Since performance testing is intensive and exhaustive, testers should leverage test automation once the test strategy has been defined.

Taking a strategic approach to testing automation and viewing it as a part of the development process makes sure you have a product that is flawless and delivers on all the desired metrics. This ultimately leads to higher quality software, greater customer satisfaction, and higher ROI.

Choosing the Right Test Automation Outsourcing Partner

The bitterness of poor quality remains long after the sweetness of meeting the schedule has been forgotten.

The importance of software testing cannot be reinforced more. While testing is an essential part of software development, it is not the core competency of most of the companies which are into the development of the software. It involves a considerably wide range of activities such as test strategy definition, test case creation, test plan development, automation strategy, and of course, execution. Outsourcing the testing to the niche companies which have strong expertise in testing provide multiple benefits such as – faster time to market, improved product quality, and reduced testing costs. It, therefore, does not come as a surprise to know that the worldwide software testing outsourcing market is expected to grow from $30 Billion in 2010 to $50 Billion in 2020.

Choosing the Right Test Automation Outsourcing Partner

Test automation is a further niche area in the testing space where very few companies seem to have mastered the skills and expertise. Choosing a right test automation partner involves a little more careful effort. Before you finalize your test automation outsourcing partner, here are few things which you need to carefully evaluate:-

  • Business Understanding:
    Yes, testing automation involves technology but it is more of a business decision. Whether to go for Automaton, what should be the goal of automation, how does the strategy align with the business goals –  one needs to get answers to these questions while formulating the test automation strategy. Your outsourcing partners should be able to work with you to help you achieve your business goals and not just provide you “testing experts who are ready to work for 10 hours a day”.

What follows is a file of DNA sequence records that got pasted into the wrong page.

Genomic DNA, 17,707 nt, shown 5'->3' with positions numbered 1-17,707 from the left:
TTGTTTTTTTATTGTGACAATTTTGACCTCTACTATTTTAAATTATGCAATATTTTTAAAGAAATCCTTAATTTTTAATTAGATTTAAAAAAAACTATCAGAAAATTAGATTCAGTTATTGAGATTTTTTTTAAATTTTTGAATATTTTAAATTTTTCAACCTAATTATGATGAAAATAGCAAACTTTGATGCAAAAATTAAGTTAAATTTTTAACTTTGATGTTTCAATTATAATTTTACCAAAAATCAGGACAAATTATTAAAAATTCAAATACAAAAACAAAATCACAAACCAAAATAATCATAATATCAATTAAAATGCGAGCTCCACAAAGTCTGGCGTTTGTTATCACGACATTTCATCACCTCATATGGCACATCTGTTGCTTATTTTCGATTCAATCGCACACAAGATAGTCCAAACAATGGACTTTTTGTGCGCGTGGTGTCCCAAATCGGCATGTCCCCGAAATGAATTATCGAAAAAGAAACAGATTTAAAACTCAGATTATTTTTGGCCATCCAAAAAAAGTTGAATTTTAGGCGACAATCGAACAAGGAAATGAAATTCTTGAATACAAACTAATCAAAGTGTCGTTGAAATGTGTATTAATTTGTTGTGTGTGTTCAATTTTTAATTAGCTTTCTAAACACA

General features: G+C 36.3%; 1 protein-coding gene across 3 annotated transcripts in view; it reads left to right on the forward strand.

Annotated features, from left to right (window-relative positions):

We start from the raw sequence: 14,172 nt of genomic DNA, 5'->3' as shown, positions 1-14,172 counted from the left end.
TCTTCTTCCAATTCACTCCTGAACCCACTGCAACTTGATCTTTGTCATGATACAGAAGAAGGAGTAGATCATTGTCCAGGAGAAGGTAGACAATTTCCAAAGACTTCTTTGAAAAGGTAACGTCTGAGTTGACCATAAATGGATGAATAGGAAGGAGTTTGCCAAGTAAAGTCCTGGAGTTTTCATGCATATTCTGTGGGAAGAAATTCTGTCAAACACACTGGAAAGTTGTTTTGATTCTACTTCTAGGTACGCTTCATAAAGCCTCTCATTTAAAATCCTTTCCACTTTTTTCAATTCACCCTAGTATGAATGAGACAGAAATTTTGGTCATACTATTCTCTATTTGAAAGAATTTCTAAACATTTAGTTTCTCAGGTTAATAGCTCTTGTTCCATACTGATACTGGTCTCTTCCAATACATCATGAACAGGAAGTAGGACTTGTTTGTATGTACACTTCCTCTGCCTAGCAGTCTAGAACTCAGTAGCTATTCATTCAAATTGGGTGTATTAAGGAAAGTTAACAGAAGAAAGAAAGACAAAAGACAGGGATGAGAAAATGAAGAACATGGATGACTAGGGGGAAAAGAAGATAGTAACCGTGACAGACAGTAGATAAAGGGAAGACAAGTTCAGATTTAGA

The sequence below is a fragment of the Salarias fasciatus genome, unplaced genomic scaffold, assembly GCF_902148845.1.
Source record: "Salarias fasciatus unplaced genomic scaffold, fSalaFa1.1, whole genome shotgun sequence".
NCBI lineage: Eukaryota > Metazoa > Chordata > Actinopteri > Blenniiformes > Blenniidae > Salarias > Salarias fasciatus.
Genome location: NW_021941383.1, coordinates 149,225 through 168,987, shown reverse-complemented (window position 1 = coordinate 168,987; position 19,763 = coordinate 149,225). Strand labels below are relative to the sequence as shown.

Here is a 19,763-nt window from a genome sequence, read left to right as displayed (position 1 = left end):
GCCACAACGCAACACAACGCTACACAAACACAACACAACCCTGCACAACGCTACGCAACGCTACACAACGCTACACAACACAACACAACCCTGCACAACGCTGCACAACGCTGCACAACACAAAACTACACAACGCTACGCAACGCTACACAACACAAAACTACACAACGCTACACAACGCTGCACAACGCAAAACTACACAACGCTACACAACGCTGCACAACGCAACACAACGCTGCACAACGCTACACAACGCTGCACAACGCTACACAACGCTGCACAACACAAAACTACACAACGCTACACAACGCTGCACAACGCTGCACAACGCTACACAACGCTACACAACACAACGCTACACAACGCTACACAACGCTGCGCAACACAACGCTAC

• Project Understanding:
    “Judge a man by his questions rather than his answers.”– Voltaire
    Every test automation project is different and it requires special consideration of various aspects such as project context, the current state of the application, future roadmap, business goals, the current state of automation etc. If a vendor comes back to you with a standard strategy, then you should be skeptical about such vendor. The right test automation outsourcing partner will ask you all the right questions to understand your project before suggesting a strategy to you.
  • Project Management and Processes:
    This might be the standard requirement for all the outsourcing projects but it is a crucial requirement for test automation outsourcing. Test automation requires proper planning and a very streamlined execution for it to be successful. When you are looking for a vendor, look for someone which has well-established project management tools and processes. The teams should be trained on those. You will need periodic reviews, regular status updates, and acceptance cycles – the vendor needs to have all the required setup in place to facilitate this.
  • Respect for Intellectual Property:
    Due diligence and respect for intellectual property is quite important for your testing outsourcing initiatives because you might share some testing artifacts, test cases, and sometimes, even the source code with the outsourced vendor. You must ensure that the vendor not only understands the importance of intellectual property protection but also has strict guidelines in place for adherence.